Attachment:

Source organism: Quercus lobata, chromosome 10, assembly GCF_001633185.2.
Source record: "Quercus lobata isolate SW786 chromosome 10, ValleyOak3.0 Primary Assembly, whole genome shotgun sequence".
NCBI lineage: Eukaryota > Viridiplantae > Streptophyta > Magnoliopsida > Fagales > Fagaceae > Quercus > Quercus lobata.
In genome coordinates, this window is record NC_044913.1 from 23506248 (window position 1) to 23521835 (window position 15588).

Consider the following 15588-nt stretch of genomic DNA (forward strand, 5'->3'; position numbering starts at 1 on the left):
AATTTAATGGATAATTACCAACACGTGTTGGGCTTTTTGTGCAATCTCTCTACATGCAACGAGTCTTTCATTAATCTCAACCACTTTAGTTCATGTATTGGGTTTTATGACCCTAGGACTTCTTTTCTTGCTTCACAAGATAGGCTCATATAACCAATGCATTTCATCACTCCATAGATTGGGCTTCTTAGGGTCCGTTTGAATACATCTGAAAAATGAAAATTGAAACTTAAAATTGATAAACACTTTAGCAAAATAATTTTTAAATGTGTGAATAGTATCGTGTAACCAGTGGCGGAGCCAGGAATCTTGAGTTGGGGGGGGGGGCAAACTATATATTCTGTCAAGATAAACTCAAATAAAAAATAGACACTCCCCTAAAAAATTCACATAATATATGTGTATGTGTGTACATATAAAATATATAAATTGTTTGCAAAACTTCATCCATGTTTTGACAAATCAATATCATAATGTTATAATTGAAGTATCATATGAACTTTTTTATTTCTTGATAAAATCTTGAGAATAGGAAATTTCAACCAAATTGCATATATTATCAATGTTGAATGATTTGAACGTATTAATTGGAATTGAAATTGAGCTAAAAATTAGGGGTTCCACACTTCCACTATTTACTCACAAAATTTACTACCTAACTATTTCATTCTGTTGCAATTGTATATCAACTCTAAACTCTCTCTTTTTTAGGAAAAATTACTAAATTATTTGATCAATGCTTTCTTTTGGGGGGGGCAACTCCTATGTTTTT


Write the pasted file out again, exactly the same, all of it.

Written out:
Source organism: Quercus lobata, chromosome 10, assembly GCF_001633185.2.
Source record: "Quercus lobata isolate SW786 chromosome 10, ValleyOak3.0 Primary Assembly, whole genome shotgun sequence".
NCBI lineage: Eukaryota > Viridiplantae > Streptophyta > Magnoliopsida > Fagales > Fagaceae > Quercus > Quercus lobata.
In genome coordinates, this window is record NC_044913.1 from 23506248 (window position 1) to 23521835 (window position 15588).

Consider the following 15588-nt stretch of genomic DNA (forward strand, 5'->3'; position numbering starts at 1 on the left):
AATTTAATGGATAATTACCAACACGTGTTGGGCTTTTTGTGCAATCTCTCTACATGCAACGAGTCTTTCATTAATCTCAACCACTTTAGTTCATGTATTGGGTTTTATGACCCTAGGACTTCTTTTCTTGCTTCACAAGATAGGCTCATATAACCAATGCATTTCATCACTCCATAGATTGGGCTTCTTAGGGTCCGTTTGAATACATCTGAAAAATGAAAATTGAAACTTAAAATTGATAAACACTTTAGCAAAATAATTTTTAAATGTGTGAATAGTATCGTGTAACCAGTGGCGGAGCCAGGAATCTTGAGTTGGGGGGGGGGGCAAACTATATATTCTGTCAAGATAAACTCAAATAAAAAATAGACACTCCCCTAAAAAATTCACATAATATATGTGTATGTGTGTACATATAAAATATATAAATTGTTTGCAAAACTTCATCCATGTTTTGACAAATCAATATCATAATGTTATAATTGAAGTATCATATGAACTTTTTTATTTCTTGATAAAATCTTGAGAATAGGAAATTTCAACCAAATTGCATATATTATCAATGTTGAATGATTTGAACGTATTAATTGGAATTGAAATTGAGCTAAAAATTAGGGGTTCCACACTTCCACTATTTACTCACAAAATTTACTACCTAACTATTTCATTCTGTTGCAATTGTATATCAACTCTAAACTCTCTCTTTTTTAGGAAAAATTACTAAATTATTTGATCAATGCTTTCTTTTGGGGGGGGCAACTCCTATGTTTTT